"I think we have become so obsessed with testing, we have lost site of why we became educators in the first place."
What is the focus in your district?
Taking care of kids?
Or doing well on tests?
Unfortunately, the latter is where the priority lies in many districts.
Having worked in a handful of school districts across three different states, I've experienced standardized testing in a variety of settings. In some districts, testing is one of many things that matters. In other districts, testing is the only thing that matters.
I've learned the culture of standardized testing comes down to one thing: leadership.
How school leadership treats standardized tests has a dramatic impact on the culture of the school.
Leaders who stress about tests and place great emphasis on scores create a culture where others mirror these behaviors. Alternately, leaders who acknowledge the importance of the tests but also downplay their magnitude establish an environment where others share this level-headed approach.
How does one go about normalizing tests? Given the default mindset towards tests are fear and worry, "do nothing" is not the answer. Instead, leaders hoping to create change must proactively embed their testing philosophy at several levels within the district.
Many of us have worked in school districts where school leaders are condemned after one poor round of tests scores. While leaders must be held accountable to data, to suggest their job is in jeopardy as a result of one test is unreasonable. Instead, administrator job performance must be based on several data points over time. This stance gives leaders the confidence needed to perform their jobs at high levels.
If you think administrators get nervous about standardized tests, clearly you've forgotten teachers! Rather than be riddled with anxiety as the testing window approaches, teachers must be reassured that one round of test scores will not define their success. Similar to administrators, teachers do their best work when their supervisor expresses complete confidence in their abilities. School leaders must constantly re-communicate this attitude to faculty.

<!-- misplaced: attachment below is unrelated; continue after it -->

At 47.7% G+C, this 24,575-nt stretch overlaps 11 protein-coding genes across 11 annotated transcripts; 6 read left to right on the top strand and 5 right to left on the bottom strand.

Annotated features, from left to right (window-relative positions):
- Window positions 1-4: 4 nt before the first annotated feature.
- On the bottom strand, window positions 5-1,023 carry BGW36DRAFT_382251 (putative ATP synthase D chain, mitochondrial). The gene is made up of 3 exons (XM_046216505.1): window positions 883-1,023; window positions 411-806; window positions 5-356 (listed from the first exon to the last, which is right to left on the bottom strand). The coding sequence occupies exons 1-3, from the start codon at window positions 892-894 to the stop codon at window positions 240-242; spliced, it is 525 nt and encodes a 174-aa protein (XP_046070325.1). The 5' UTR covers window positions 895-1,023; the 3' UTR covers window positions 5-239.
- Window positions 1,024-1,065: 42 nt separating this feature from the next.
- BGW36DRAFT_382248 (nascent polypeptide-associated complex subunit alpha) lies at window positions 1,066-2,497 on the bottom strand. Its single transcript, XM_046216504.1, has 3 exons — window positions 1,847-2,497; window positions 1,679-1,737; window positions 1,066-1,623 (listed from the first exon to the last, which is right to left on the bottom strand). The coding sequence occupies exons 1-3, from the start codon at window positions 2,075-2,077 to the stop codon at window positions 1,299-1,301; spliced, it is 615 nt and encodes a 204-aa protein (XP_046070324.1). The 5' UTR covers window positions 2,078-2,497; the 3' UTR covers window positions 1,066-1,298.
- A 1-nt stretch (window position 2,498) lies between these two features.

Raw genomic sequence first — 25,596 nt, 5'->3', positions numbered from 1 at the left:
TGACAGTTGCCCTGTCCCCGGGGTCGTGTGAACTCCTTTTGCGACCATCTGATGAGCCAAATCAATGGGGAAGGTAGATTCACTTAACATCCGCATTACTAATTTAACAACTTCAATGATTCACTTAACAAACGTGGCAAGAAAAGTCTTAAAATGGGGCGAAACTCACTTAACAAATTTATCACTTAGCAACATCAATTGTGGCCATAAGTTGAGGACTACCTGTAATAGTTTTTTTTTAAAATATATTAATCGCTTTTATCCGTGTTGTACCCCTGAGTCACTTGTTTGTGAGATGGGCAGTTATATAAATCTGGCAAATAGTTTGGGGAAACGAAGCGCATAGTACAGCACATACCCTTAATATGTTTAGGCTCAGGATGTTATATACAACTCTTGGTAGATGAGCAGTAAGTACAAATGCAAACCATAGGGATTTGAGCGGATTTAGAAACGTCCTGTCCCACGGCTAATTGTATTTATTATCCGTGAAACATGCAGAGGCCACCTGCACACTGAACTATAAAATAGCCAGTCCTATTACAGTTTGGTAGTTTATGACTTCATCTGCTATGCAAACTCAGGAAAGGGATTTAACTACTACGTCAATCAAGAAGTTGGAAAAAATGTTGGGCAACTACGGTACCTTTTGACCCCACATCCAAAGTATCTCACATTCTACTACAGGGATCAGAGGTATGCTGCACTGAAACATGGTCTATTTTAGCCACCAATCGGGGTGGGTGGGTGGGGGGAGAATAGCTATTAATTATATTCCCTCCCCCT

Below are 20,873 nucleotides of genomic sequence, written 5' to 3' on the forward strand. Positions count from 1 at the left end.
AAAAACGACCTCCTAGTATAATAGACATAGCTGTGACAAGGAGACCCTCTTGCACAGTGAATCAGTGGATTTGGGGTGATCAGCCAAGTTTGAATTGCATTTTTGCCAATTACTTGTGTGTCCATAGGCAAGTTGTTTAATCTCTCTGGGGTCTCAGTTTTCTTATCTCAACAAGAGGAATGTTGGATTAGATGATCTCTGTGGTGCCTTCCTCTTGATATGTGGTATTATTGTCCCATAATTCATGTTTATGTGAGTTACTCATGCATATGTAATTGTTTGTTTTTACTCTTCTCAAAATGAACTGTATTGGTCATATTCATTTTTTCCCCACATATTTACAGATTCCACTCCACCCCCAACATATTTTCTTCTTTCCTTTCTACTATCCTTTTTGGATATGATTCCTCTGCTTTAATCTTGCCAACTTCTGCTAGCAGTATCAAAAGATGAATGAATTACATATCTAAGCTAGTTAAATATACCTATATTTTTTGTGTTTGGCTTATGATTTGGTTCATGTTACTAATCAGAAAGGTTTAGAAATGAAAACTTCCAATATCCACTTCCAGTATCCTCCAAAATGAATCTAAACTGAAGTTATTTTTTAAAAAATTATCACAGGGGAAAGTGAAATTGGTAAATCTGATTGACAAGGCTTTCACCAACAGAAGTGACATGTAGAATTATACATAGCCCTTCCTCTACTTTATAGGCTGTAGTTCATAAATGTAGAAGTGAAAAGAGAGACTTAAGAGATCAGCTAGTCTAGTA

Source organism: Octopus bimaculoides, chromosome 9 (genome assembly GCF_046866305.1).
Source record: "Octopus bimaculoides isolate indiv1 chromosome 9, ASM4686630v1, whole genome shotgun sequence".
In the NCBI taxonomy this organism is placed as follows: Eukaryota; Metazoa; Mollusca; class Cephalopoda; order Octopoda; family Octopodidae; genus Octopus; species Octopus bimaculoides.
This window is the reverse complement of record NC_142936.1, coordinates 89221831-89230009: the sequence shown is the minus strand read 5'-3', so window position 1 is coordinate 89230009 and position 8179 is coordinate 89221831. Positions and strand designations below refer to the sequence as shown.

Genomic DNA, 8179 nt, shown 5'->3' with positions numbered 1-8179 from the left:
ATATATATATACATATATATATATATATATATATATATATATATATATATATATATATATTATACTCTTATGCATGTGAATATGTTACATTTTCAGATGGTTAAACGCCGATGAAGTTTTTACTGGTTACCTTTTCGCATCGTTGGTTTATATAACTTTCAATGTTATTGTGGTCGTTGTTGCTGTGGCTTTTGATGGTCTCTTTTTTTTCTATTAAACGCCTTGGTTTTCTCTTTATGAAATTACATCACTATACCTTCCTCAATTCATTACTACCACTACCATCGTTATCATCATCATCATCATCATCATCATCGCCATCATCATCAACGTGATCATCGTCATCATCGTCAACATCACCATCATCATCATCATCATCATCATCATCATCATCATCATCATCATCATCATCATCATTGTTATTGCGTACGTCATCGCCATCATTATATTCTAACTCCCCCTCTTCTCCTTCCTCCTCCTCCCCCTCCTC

Don't forget about students when it comes to sharing a testing philosophy. Students are often told that testing will have a major impact on the future of their schooling. While there may be some truth to these words, leadership must send the message that standardized testing is simply one piece of the puzzle. With test anxiety at all-time highs, students perform much better when they have staff in their corner.
Finally, the community must also be indoctrinated on standardized test theory. External pressure from stakeholders can be huge, especially in high-performing districts. School leaders would be wise to review and refine communication of district data that provides a well-rounded view of a school's performance as opposed to simply focusing on standardized tests. And when standardized tests scores are shared, the community must be provided important context so they have a better perspective on what the scores really mean.
Yes, tests scores are important.
Yes, tests aren't going away.
Yes, years of poor scores must be addressed.
However, let's stop placing so much emphasis on the test.
Instead, let's place emphasis on taking care of kids.